Public education in South Carolina is the source of constant hand-wringing among parents, employers and politicians. But that angst shouldn't overshadow the fact that some schools defy the tarnished image and bring credit to the state.
Two were recently highlighted in The Washington Post, one as among the country's most challenging high schools and one as among the country's 23 top performing schools with elite students.
Academic Magnet High School's selection as No. 61 on the most challenging list comes as little surprise locally. Since its founding in 1988, the North Charleston school consistently has excelled academically. Competition for spots in the school is stiff.
The S.C. Governor's School for Science & Mathematics, a public boarding school in Hartsville, is not eligible for the Post's "most challenging" list because of its admissions rules and high test scores. But being one of the 23 top-performing high schools in the United States is impressive, elite students or not.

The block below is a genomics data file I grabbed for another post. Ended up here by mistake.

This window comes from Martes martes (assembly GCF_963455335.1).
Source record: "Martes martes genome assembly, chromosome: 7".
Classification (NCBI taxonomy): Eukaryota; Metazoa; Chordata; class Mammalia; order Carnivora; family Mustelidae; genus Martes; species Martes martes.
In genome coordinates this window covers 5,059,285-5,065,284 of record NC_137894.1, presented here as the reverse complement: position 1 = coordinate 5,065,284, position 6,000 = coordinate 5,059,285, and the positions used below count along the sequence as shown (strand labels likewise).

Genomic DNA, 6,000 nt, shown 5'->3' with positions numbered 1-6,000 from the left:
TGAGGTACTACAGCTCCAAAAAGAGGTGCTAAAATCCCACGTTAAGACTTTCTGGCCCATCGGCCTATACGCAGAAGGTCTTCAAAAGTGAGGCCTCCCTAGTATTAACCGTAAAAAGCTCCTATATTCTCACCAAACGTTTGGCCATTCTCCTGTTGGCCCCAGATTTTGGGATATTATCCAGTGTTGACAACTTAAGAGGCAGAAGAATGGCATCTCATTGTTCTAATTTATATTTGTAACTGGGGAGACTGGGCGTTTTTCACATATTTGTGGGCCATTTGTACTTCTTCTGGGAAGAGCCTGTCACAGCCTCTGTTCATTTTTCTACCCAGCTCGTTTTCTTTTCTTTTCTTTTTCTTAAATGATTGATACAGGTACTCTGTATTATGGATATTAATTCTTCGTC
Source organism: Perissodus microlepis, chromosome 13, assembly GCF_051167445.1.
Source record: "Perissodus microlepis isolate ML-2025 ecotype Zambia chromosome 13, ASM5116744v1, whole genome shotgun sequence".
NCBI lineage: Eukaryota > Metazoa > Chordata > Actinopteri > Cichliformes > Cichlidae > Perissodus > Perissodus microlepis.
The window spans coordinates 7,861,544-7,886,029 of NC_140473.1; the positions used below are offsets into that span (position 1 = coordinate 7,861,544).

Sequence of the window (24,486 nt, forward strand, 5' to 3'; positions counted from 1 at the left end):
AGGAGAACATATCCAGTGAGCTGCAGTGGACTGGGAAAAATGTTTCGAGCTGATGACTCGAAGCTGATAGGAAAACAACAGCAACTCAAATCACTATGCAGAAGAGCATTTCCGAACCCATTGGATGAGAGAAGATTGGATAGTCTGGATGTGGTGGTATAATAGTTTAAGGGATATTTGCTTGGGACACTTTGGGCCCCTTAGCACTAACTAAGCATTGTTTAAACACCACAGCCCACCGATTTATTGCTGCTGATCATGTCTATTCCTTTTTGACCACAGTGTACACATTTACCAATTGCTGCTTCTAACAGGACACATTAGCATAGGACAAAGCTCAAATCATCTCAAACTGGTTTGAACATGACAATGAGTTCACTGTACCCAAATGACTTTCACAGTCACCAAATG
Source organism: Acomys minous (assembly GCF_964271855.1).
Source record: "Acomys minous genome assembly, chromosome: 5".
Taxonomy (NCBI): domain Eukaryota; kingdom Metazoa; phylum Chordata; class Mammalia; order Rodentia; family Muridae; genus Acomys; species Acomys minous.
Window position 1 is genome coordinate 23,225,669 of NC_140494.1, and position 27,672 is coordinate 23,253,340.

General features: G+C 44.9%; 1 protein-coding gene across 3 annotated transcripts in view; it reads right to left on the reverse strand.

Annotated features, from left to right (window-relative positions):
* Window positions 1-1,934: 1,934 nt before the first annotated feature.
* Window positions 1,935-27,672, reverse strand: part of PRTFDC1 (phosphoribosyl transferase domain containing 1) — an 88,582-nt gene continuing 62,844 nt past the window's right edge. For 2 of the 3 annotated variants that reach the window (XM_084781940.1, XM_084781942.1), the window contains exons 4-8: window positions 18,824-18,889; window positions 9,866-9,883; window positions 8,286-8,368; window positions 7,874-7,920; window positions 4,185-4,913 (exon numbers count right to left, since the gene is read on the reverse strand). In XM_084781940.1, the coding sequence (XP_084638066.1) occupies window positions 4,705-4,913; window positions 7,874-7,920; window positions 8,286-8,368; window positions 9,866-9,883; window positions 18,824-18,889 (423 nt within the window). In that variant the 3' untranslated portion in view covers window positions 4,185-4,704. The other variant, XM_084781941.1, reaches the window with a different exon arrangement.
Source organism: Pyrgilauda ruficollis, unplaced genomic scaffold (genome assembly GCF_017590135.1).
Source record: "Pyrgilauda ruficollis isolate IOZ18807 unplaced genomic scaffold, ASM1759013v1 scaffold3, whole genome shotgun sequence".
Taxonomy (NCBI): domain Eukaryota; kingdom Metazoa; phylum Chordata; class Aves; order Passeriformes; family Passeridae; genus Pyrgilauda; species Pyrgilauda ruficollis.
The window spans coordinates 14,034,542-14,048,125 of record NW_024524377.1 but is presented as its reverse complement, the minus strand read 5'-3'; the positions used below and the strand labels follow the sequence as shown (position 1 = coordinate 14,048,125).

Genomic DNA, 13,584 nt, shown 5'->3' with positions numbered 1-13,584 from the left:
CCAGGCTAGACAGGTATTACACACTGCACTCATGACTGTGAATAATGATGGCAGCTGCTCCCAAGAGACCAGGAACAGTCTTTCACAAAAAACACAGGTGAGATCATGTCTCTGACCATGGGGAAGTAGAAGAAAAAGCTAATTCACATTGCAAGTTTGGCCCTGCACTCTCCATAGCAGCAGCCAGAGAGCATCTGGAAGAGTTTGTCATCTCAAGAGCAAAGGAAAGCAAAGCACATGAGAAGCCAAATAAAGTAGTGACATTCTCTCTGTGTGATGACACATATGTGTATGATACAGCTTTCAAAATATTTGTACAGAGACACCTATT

Yes, these two schools have an advantage over other public schools in that they can cherry-pick students whose school performance commends them.
Yes, the fact that they went to all the trouble to research and apply to either of these schools suggests they have ambition - and, likely, supportive families.
And yes, both schools are small enough (GSSM has 220 students and AMHS has 612) to allow for strong student-teacher bonds.
Still, the best students can languish without appropriate instruction and the most ambitious can lose interest if they are not challenged.
The success of the Governor's School and Academic Magnet should inspire other schools, regardless of size, to excel. Average students need excellent teachers, and at-risk students need to be challenged.
Congratulations to the Academic Magnet High School and the S.C. Governor's School for Science & Mathematics.
And here's hoping to find more South Carolina schools on next year's list.
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